9.6
10.4
10.7
11.3

11



6.6
7.0
7.2
7.7
8.0
8.7
9.5
9.9
10.7
11.0
11.7

12



6.8
7.1
7.3
7.9
8.2
8.9
9.7
10.2
11.0
11.3
12.0

Do a “select all” and switch over to R. We’re going to first create a matrix with the values from line 15 to the end, and then create the column names for the matrix from lines 2 through 13. Do the following magic:

birthweight.percentiles = matrix(scan("clipboard", skip=14), ncol=12, byrow=T)
# Read 156 items
colnames(birthweight.percentiles) = scan("clipboard", what="character", skip=1, n=12)
# Read 12 items
birthweight.percentiles
#       Month 1st 3rd 5th 15th 25th 50th 75th 85th 95th 97th 99th
#  [1,]     0 2.3 2.4 2.5  2.8  2.9  3.2  3.6  3.7  4.0  4.2  4.4
#  [2,]     1 3.0 3.2 3.3  3.6  3.8  4.2  4.6  4.8  5.2  5.4  5.7
#  [3,]     2 3.8 4.0 4.1  4.5  4.7  5.1  5.6  5.9  6.3  6.5  6.9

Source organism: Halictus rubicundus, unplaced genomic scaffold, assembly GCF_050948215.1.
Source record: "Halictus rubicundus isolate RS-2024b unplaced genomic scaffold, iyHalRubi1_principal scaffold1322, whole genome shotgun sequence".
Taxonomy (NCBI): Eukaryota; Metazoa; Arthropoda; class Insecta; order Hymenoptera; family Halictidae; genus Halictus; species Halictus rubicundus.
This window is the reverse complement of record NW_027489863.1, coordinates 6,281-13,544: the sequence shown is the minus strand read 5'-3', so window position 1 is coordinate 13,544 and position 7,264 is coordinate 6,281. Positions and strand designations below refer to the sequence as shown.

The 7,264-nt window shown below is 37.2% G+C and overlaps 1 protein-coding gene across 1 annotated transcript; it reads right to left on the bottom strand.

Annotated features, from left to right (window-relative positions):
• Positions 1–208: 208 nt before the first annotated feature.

#  [4,]     3 4.4 4.6 4.7  5.1  5.4  5.8  6.4  6.7  7.2  7.4  7.8
#  [5,]     4 4.8 5.1 5.2  5.6  5.9  6.4  7.0  7.3  7.9  8.1  8.6
#  [6,]     5 5.2 5.5 5.6  6.1  6.4  6.9  7.5  7.8  8.4  8.7  9.2
#  [7,]     6 5.5 5.8 6.0  6.4  6.7  7.3  7.9  8.3  8.9  9.2  9.7
#  [8,]     7 5.8 6.1 6.3  6.7  7.0  7.6  8.3  8.7  9.4  9.6 10.2
#  [9,]     8 6.0 6.3 6.5  7.0  7.3  7.9  8.6  9.0  9.7 10.0 10.6
# [10,]     9 6.2 6.6 6.8  7.3  7.6  8.2  8.9  9.3 10.1 10.4 11.0
# [11,]    10 6.4 6.8 7.0  7.5  7.8  8.5  9.2  9.6 10.4 10.7 11.3
# [12,]    11 6.6 7.0 7.2  7.7  8.0  8.7  9.5  9.9 10.7 11.0 11.7
# [13,]    12 6.8 7.1 7.3  7.9  8.2  8.9  9.7 10.2 11.0 11.3 12.0

# Optional: If you need or prefer a data frame instead of a matrix, run:
# birthweight.percentiles = as.data.frame(birthweight.percentiles)

The first line of R code scans in the data values and fills them into a matrix with 12 columns, filling by row from left to right. The second line adds the column names. Notice how we were able to use “skip” and “n” to select the values we were interested in at each stage.

Example 4—WordPress.com’s monthly stats table is ugly